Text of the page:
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TV Pioneer Frank Stanton


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TV Pioneer Frank Stanton

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Frank Stanton

NEW YORK CITY, New York -- Frank Stanton, a broadcasting pioneer and CBS President for 26 years who helped turn its TV operation into the "Tiffany network" and built CBS News into a respected information source, died on Sunday, December 24 in his sleep at his Boston home. He was 98.

Stanton's longtime friend, Elisabeth Allison was by his side at his passing. According to Allison, her voice choking with grief, "He took an afternoon nap and never woke up."

Stanton once summarized his duties as "keeping the company going." But during his long association with CBS founder William S. Paley, the psychologist helped build the company from a modest chain of radio affiliates into a communications empire whose centerpiece became the nation's pre-eminent TV network.

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Frank Stanton (far left) along with William Paley, CEO (center) and

founder of CBS and Richard Salant, president of CBS News, (right)

on election night in 1972.

As the head of CBS beginning in 1946, Stanton oversaw varied enterprises that included Columbia Records, CBS Laboratories, a book publisher, a toy maker and, for a brief time, the New York Yankees. Paley, a radio man, didn't initially grasp the potential of television.

"He thought it would hurt radio," said Stanton, who took a chance on the new medium by signing a comic with untested appeal named Jackie Gleason, then nailing down a new sitcom, "I Love Lucy," which might otherwise have gone to NBC.

"Who else had the opportunity to take a new medium, television, and plot its future?" Stanton once said. He called the job so interesting "I would have almost paid them to do it." While he led CBS to leadership status among the skyrocketing numbers of television viewers, Stanton also made CBS News a priority.

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Frank Stanton

His belief in the First Amendment was genuine. In 1971, subpoenaed by Congress to produce un-aired footage from a controversial CBS News documentary, Stanton risked jail by refusing. A contempt motion failed, but only narrowly.

A less admirable chapter of Stanton's career found him overseeing CBS' blacklisting policies in the 1950s and 1960s. These included the creation in 1951 of a security office to investigate political leanings of CBS employees.

When FCC chief Newton N. Minow declared in 1961 that network television was a "vast wasteland," Stanton countered that Minow had taken a "sensationalized and oversimplified approach."

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Frank Stanton

Stanton's interests and expertise were far-flung. He once explained that his success came from knowing more than anybody else about every problem and from "staying ahead of everybody."

Despite the evanescent world of broadcasting to which he devoted his life, one of Stanton's proudest achievements was the stone-and-mortar edifice of CBS' mid-Manhattan headquarters, completed in 1964 at a cost of $40 million. He guided its design from the stone that inspired its "Black Rock" nickname to the typography of the elevator numerals.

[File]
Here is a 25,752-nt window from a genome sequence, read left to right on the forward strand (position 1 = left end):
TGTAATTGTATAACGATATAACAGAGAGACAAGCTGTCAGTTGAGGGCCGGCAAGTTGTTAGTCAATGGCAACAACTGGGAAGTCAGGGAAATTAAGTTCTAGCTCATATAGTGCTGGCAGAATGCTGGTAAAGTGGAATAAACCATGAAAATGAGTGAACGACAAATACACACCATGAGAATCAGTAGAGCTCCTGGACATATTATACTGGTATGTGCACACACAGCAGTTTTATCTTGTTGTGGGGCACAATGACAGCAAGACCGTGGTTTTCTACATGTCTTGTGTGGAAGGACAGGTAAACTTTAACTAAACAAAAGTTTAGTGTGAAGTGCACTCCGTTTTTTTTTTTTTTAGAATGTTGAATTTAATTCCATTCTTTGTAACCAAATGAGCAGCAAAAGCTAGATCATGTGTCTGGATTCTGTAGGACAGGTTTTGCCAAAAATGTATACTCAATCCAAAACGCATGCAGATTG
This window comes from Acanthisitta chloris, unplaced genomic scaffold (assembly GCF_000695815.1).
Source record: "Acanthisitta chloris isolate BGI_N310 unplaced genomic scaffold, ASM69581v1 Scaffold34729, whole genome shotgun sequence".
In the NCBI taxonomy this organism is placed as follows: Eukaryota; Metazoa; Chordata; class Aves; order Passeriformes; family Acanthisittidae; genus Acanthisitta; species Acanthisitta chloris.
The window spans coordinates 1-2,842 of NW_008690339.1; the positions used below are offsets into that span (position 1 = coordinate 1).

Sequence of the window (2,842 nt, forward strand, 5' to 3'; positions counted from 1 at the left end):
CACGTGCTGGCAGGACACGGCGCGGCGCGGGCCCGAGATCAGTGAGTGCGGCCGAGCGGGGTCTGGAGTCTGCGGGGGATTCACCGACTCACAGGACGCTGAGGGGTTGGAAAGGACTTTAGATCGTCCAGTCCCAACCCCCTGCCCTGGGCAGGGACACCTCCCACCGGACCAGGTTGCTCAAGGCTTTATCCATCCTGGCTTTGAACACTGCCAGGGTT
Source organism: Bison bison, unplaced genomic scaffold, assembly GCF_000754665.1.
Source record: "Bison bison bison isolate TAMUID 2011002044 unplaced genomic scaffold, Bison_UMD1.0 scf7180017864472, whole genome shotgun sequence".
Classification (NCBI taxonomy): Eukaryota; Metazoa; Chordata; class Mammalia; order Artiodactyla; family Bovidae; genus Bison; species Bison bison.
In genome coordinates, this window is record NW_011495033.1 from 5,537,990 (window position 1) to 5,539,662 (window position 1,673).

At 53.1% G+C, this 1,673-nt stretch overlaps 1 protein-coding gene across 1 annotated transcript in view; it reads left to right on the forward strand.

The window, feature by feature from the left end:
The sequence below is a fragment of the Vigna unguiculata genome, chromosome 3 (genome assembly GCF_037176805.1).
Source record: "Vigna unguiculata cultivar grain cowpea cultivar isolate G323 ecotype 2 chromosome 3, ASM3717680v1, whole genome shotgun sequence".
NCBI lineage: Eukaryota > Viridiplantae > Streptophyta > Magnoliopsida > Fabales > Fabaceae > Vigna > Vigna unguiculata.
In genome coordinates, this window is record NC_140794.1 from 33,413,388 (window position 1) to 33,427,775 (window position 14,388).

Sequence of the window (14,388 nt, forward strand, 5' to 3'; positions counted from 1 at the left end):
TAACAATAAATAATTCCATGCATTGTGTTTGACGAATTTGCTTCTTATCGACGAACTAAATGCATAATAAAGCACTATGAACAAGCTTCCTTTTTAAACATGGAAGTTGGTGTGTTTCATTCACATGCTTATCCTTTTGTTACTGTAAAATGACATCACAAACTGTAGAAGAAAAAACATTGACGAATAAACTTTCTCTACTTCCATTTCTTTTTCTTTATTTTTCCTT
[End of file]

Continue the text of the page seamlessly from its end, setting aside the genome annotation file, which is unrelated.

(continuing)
The long duet of Stanton and Paley was both richly fruitful and problematical. Never friends, the two titans were polar opposites in many ways, with Paley the charming dreamer, while Stanton was the thinker and doer.

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Frank Stanton

"Paley needed Stanton; he made the machine run and understood many of the complexities that eluded Paley," according to "In All His Glory," Sally Bedell Smith's Paley biography. "But as Paley recognized this dependence, he grew to resent Stanton."

In 1966, Stanton had counted on rising to the CEO title upon Paley's retirement at age 65 but Paley, exempting himself from the mandatory retirement age, stayed on. Five years later, at 63, Stanton was forced to step down as president, then served as vice chairman until his ignominious retirement in 1973.

After CBS, Stanton chaired the American Red Cross for six years. In 1999, he was given a Lifetime Achievement Award for his First Amendment work by the New York Chapter of the National Academy of Television Arts and Sciences.

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Frank Stanton

Stanton's path to CBS started at Ohio State University, where his studies led him to devise a scientific method for measuring radio audiences and invent the forerunner of what A.C. Nielsen would one day use to gather ratings.

In 1934, CBS invited Stanton to New York City to explain his technique. He stayed on, building a three-person research office into a 100-strong department. Stanton rose swiftly through the ranks, becoming president in 1946, at the age of 38, when Paley resigned to become chairman.

Stanton, whose wife died more than a decade ago, has no immediate survivors, Allison said. "His explicit instructions were there should be no memorial service of any sort and that no contribution in his name should be suggested," she said.

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